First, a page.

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Proponent of nearly neutral evolution theory offers her views on Darwinism

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In “Q & A (with) Tomoko Ohta” (Current Biology,, Volume 22, Issue 16, R618-R619, 21 August 2012), famed Japanese geneticist Ohta, proponent of “nearly neutral” evolution, offers her views on today’s Darwinism:

The current orthodox theory in evolution is Neo-Darwinism, which is based on Mendelian genetics. However, recent progress in developmental biology, and especially in uncovering epigenetic mechanisms, tells us that Mendelian genetics is not enough for describing certain phenomena of inheritance. Also, genomics is expanding rapidly such that analyses at the genomic level are needed for understanding evolutionary processes. My ambition is to combine these new findings with the nearly neutral theory in which the interplay of drift and weak selection is thought to be most important.

What do you think are the big questions in your field?

If you look at systems biology papers, you are struck by extreme complexities of various interaction systems. To me, the biggest question is how such complex systems could have evolved? Once, a Japanese immunologist, Dr Tomio Tada, called the immune system an “immune super-system”. It now seems that super-systems exist at so many levels in the biological world. Shifting and modification of these systems are essential for their evolution and variation. (Paywall)

See also:

Michael Behe on the theory of constructive neutral evolution

This year’s wishful thinking?: “Constructive neutral evolution” can create complex processes like splicing and RNA editing …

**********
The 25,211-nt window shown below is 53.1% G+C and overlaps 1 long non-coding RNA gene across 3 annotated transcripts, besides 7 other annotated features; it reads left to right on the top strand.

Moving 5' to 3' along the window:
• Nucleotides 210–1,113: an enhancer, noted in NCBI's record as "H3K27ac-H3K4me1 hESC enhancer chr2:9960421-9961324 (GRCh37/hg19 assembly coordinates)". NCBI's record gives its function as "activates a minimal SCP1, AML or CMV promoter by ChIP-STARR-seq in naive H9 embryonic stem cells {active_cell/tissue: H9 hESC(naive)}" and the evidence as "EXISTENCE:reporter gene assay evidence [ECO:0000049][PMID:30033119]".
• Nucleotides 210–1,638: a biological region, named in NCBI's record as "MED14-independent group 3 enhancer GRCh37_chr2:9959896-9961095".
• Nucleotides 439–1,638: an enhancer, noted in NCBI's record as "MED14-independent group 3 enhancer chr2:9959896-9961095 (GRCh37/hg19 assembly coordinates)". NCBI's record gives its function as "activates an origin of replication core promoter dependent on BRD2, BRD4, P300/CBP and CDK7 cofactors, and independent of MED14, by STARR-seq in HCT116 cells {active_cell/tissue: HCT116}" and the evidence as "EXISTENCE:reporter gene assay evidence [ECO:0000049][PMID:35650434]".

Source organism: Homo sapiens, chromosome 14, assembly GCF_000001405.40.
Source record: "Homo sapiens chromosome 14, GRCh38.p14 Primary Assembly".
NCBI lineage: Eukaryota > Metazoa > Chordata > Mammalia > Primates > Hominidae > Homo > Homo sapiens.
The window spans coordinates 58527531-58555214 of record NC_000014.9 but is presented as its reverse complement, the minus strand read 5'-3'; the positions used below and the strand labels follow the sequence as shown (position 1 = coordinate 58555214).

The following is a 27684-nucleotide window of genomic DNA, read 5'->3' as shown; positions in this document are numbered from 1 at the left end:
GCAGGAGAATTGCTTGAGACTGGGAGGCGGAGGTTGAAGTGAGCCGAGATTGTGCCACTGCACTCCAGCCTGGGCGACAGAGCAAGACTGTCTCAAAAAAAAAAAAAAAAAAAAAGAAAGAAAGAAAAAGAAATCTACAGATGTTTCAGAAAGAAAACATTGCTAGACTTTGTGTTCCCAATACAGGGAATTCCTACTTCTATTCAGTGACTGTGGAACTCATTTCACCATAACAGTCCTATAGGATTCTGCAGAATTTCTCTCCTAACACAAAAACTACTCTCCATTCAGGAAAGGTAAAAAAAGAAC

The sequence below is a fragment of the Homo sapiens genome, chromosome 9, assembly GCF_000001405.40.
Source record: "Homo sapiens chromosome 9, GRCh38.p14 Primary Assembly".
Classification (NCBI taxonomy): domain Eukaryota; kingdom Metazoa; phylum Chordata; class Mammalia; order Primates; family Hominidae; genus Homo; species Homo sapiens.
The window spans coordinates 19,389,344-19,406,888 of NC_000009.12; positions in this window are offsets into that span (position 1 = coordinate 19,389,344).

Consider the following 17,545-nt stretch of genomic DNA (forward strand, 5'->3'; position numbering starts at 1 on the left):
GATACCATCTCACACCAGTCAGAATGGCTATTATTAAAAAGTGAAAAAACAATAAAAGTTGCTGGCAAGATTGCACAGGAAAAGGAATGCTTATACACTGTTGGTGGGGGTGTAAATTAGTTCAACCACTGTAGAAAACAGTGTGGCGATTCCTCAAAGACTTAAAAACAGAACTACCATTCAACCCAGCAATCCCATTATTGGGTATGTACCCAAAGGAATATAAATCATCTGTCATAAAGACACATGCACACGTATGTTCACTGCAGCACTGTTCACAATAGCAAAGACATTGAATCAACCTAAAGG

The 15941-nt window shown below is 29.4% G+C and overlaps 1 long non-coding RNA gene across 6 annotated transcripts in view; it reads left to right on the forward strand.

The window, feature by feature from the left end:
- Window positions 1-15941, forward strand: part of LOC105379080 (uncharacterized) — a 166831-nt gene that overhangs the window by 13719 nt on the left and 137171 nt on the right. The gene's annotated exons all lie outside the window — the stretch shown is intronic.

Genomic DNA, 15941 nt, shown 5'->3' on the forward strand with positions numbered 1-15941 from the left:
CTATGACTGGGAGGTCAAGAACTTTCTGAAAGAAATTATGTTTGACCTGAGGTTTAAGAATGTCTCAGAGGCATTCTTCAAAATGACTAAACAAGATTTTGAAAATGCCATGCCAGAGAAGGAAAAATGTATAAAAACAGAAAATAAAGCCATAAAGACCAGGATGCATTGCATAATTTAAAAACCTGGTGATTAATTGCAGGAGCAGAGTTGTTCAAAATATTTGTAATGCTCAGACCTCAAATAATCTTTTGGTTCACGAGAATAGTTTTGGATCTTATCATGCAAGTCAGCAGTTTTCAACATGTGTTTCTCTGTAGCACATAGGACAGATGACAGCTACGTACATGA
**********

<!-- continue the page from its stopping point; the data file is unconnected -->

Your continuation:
BA77, thanks for the info.
But for me personally, the biggest surprise from epigenetic research has been the recent finding that ‘mental states’ may actually have epigenetic effects on genes:
This is definitely a stunner.
Needless to say Chance, if all this ‘mental epigenetics’ does indeed pan out in future research, it will leave the genetic reductionism model of neo-Darwinism so far back in the dust that future researchers will probably have to use shovels and metal detectors just find where it was last buried !
Yes but it could never disprove "evolution." :p Chance Ratcliff
Chance as to your question:
does not epigenetics in general challenge the central dogma?
Yes, the central dogma (DNA makes RNA makes Proteins: i.e. the Genetic Reductionism model of neo-Darwinism) is directly challenged by many recent findings in epigenetics. ,,, Some epigenetic information flow is found to be completely outside of DNA, whereas other epigenetic information, instead of merely being information that is added onto DNA, as was initially assumed in mainstream neo-Darwinian thought, is now found that this epigenetic information, in some instances, actually controls DNA information, thus completely contradicting the central dogma, genetic reductionism model, of neo-Darwinism. For instance this recent paper: